It is estimated that the cost of cybercrime to the UK economy is around £27 billion per year, around 2% of national GDP. Some experts suggest this is too small, excluding as it does important vectors of cybercrime such as malware.
Computer security firm Norton estimates that more than 12.5m people in the UK fall victim to cybercriminals every year – 34,246 cases each day – with an average loss of £144 each. Again, this is probably an underestimation when one considers that many people will be victims of hacks or malware without ever knowing, and so they go unreported.
A global study conducted by the UN Office of Drugs and Crime reported rates of cybercrime including hacking leading to theft and fraud at rates of up to 17%, significantly higher than rates of their conventional equivalents at less than 5%.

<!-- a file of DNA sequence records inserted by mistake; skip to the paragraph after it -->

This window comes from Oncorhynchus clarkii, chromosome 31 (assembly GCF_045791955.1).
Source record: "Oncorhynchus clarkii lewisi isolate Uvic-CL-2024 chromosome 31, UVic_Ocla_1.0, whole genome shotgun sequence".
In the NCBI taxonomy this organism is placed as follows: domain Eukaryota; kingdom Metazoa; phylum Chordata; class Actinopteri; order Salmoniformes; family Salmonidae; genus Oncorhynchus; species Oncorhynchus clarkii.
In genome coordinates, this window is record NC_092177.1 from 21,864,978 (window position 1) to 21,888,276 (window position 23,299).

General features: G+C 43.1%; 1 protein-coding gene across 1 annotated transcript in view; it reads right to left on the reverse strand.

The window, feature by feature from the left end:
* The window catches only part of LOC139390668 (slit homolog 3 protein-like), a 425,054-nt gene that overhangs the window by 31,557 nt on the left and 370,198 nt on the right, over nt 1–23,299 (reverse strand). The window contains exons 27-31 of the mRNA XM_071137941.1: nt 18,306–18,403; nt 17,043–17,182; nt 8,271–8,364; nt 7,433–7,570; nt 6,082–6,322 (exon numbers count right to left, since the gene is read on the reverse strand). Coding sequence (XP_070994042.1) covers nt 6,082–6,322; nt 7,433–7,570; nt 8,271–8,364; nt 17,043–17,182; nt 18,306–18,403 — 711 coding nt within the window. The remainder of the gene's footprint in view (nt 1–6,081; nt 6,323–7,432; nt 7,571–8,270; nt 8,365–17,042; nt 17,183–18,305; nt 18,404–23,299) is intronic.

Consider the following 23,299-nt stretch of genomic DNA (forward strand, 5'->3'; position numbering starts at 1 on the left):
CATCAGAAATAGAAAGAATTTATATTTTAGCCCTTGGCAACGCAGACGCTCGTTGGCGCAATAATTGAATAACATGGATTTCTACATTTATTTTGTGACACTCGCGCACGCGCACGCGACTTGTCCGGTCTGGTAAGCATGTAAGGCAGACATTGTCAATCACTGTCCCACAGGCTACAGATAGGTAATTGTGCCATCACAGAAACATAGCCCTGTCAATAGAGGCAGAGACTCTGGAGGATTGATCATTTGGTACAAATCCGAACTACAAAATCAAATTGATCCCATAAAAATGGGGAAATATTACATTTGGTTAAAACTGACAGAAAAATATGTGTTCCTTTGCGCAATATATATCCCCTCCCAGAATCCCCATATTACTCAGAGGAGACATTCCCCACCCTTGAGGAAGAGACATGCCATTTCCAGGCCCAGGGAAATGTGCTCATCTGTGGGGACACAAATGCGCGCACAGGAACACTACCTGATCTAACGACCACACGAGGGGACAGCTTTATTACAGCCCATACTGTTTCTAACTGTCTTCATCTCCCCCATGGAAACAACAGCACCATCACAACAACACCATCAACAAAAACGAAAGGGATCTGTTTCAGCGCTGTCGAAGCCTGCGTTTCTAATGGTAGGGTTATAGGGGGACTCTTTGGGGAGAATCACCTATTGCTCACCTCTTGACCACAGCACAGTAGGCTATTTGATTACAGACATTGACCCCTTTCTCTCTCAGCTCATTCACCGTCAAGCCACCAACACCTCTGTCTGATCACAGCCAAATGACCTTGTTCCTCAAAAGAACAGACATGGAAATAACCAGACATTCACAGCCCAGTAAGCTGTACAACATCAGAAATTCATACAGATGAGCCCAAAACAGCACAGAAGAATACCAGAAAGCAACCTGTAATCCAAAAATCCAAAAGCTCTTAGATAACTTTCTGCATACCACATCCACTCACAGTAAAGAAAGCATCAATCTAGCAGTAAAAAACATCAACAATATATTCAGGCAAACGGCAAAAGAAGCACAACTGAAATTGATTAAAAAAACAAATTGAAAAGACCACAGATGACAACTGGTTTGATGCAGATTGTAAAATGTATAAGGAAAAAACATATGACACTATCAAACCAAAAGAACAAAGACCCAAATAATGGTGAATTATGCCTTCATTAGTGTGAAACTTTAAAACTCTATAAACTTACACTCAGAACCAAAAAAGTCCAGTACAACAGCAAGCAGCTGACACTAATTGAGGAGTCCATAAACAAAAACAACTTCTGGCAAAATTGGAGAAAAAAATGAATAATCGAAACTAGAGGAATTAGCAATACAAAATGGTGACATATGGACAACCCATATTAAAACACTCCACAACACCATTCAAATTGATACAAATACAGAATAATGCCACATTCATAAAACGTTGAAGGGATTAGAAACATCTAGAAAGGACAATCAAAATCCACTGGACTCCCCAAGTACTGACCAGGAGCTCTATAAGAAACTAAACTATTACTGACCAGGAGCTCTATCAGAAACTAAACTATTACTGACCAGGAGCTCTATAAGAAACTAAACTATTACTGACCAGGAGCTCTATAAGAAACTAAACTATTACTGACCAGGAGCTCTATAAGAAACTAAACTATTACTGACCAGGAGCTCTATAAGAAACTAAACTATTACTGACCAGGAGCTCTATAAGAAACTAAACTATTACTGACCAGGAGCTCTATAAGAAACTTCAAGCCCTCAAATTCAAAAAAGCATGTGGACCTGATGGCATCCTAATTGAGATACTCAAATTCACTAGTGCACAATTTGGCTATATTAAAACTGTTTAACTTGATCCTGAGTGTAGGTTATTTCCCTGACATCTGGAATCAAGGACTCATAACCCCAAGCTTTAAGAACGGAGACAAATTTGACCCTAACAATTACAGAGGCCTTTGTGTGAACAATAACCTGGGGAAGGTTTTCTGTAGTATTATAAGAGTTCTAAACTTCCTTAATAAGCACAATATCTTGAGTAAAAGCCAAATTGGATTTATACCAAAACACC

Fighting cybercrime is by no means easy. The wide range of technologies and vectors of attack available to cyber-criminals and the cross-border nature of these crimes make investigating them difficult. The fragile nature of digital evidence complicates matters, tracks and traces that skilled cybercriminals can erase behind them. And the intrusive nature of investigating cybercrimes – which typically requires removing computer equipment for analysis – raises privacy issues that make digital forensics an even more complicated task.
Source: The Conversation